Effective Shop Floor Management (SFM) is a critical success factor for any production plant as well as in indirect areas e.g., the development department. SFM is not just a continuous improvement tool, but a leadership method that focuses on direct interaction between managers and employees. It thus not only put focus on optimizing processes to improve product quality, increase efficiency and reduce operating costs. It also considers the relationship between manager and employee. Thereby, the manager acts as a coach/mentor and should motivate, inform as well as qualify the employees further.
In this blog post, we will discuss the six key leadership tasks in Shop Floor Management that facilitates effective SFM practices.
1. Key performance indicators & Visualization
To track progress on the Shop Floor it is important to define and visualize key performance indicators. These metrics, also known as key performance indicators (KPIs), can measure various aspects of production, such as production rate, scrap rate, downtime, and more.
By visualizing the KPIs, management and the team on the Shop Floor can see quickly where things are going well and where there is a need for improvement. Visualization tools such as analog SFM boards, information boards, and digital Shop Floor Dashboards are effective ways to make the progress and status of production transparent to everyone involved.
2. Daily recurring communication in the cascade
Communication is an essential element of effective Shop Floor Management. Daily recurring communication allows information to be shared quickly and efficiently with the areas and people involved. This can be done through daily Shop Floor meetings.
Cascade communication allows information to be disseminated from management down to the Shop Floor level, while also providing feedback and information from the Shop Floor level back up. This promotes open and transparent communication throughout the organization.
3. Prioritization of top topics
Leaders must be able to identify and prioritize the most important issues. This includes, among other things, understanding the impact of issues on productivity, quality, and safety, and selecting the issues that have the greatest impact on organizational performance.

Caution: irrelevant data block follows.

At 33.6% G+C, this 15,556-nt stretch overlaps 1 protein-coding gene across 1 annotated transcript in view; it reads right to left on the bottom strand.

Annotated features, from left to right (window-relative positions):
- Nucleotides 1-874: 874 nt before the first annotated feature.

Here, prioritization plays a critical role in using resources effectively and ensuring that critical issues are addressed first. It also enables focused problem solving and promotes continuous improvement.
4. Go & See (leading on-site)
The practice of "Go & See" is an important leadership task in Shop Floor Management. It involves regularly being at the point of value creation to see and understand processes firsthand. This provides the opportunity to interact with team members on site, understand their challenges and work together to find solutions.
Leading on-site also fosters the relationship between the leader and the employees. It also creates a sense of belonging and mutual understanding.
Problems and error conditions are inevitable in any production process. Therefore, the ability to solve problems in a structured and sustainable way is a key competence in Shop Floor Management. This can be achieved by using proven problem-solving methods such as PDCA (Plan-Do-Check-Act) and the A3 Report.
The A3 Report is a method that originated in the Toyota Production System. It is an effective tool for problem solving and communication. Named after the A3 paper size on which the entire process is presented, the A3 Report involves identifying as well as defining the problem, analyzing the current situation, developing and implementing solutions, verifying the results and standardizing the successfully implemented improvements.
Structured problem-solving makes it possible to identify the causes of problems, develop solutions and verify their effectiveness. It also fosters a culture of continuous improvement in which every team member is involved in the problem-solving process and acquires problem-solving skills.
6. Process confirmation
Process confirmation ensures that the defined processes and standards are adhered to. The aim is, to regularly check whether work is being carried out in accordance with the defined procedures and guidelines. This helps to identify deviations at an early stage and initiate corrective measures before they lead to major problems.
Process confirmation can be achieved by using T-Cards, regular audits, reviews and observations. It promotes both compliance with standards and continuous process improvement.
Conclusion: The six leadership tasks in Shop Floor Management provide a systematic approach to increasing productivity and efficiency. By applying them consistently, organizations can improve the quality of their products, reduce operating costs, and foster a culture of continuous improvement.